A Guide to the Best Book Stores of London

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It was a beautiful day outside, I wanted to stretch on the lawn of Montagu Square like Annie’s neighbour, read half a book and get drunk in the sun before 2pm. I needed a book, although my stash of unread books had reached an insurmountable level, I needed a new one. Annie took me on a tour of the local bookstores in Marylebone, here are some notes from the day.

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Alef 

On Baker ST next to the Sherlock Holmes Museum, which Annie tells me is shit. Alef has a large Arabic Section, a decent enough kids section, and a modicum of Egyptian and cultural. The wrapping paper caught my eye, but overall it was fairly commercial. I said to Annie, ‘I want to find a book that’s under a layer of dust, untouched by the hand of god.’ She tells me she knows just the place. I ask the guy behind the counter for a card, he searches for a coupe of minutes, I tell him to forget it.

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Foster Books

This was a google fail. It was getting hot, my nut-sack had developed some undesired moisture. I’m glad the place was still going, however my day was going to hell in a hand basket. I’d been moaning all morning and Annie told me to fuck off to my circle of sadness (Inside-Out reference). Not in so many words of course, I’m injecting some colour into her vocabulary.

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Daunts

This is more like it. The place was beautifully lit, and the guy behind the desk informed me that it was Britain’s oldest purpose built book store, stretching back to 1912. Eat that Europe! I bought a book for Annie, her birthday is on the horizon. I asked her what she wanted for her birthday and she said she’d like a pipe fixing on her patio that is kicking out steam and killing her plants. Some questions should never be asked.

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The Cavendish Book Shop

Another Google fail, and how sad that another book store bites the dust. Are you happy now Kindle readers? It’s getting late in the afternoon and I hadn’t had a single beer all day. We stop for a pit stop before making a half hour hike over to Hatchards in Piccadilly.

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Shreeji Newsagents 

A quick mention to the Shreeji Newsagents on Chiltern St. A great selection of publications ranging from photography to fashion with a dusting of pornography. I wanted to buy something, mainly Playboy, but a book was the order of the day. Was there still hope in finding a book in Piccadilly? Will I ever get to leave the circle of sadness? Did Murray win the tennis yesterday? Is it time to start talcing my balls? All pertinent questions.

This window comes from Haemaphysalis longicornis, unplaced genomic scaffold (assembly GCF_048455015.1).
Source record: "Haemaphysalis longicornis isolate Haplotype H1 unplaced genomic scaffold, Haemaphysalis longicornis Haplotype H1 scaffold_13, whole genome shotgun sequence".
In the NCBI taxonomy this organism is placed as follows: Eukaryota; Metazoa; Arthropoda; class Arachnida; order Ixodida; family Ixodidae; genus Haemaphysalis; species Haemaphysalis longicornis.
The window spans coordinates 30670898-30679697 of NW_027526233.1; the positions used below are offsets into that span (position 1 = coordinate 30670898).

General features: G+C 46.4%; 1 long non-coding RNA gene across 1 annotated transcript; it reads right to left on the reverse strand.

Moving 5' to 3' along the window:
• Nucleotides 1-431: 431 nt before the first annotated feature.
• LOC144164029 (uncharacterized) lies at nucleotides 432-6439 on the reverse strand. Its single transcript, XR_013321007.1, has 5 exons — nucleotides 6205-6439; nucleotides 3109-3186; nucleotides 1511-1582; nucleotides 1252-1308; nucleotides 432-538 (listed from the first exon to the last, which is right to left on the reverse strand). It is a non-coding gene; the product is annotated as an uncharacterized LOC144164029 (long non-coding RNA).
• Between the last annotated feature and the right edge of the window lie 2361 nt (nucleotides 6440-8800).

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Hatchards

A beautiful expansive place, with many wings and levels. On the top floor was a book launch. I could hear a lady give a book reading to a large huddle of people, each clutching a glass of wine with a bowed listening face and poor posture. The written word had never looked so beautiful. There was a place after all for appreciating something as wonderfully antediluvian and deftly simplistic as a book reading. It was a pleasing a vision as you’d ever wish to see and I found myself uncharacteristically moved and perhaps condescendingly proud of our great society for…

Hey I just met you
And this is crazy
But here’s my number
So call me maybe
It’s hard to look right at you baby

But here’s my number
So call me maybe

The inevitable intrusion of some arseholes ring tone followed by the ‘Hello! Yes I’m in a Book shop‘.

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I was about to walk out. Even the well stocked sartorial section didn’t quite ignite my juices. The sales guy points to a book called Train Dreams by Denis Johnson.

“It’s about a day labourer in the American West at the start of the twentieth century, I found it incredibly profound, with the feel of a modern day fable. It asks the question, is the cost of human society and so-called civilisation too high?” Said the sales guy.

“Does it have any shagging in?” I ask. The sales guy, who was obviously well-read, but new to the job looked across at his supervisor for help. Which was not forthcoming. He turned back to me.

“It’s about a guy and his dog. They get on a train and …. “

“Does he shag the dog?” 

“No.”

Jesus Christ. I pay 8 sheets for a book about a man who gets on a train with his dog.

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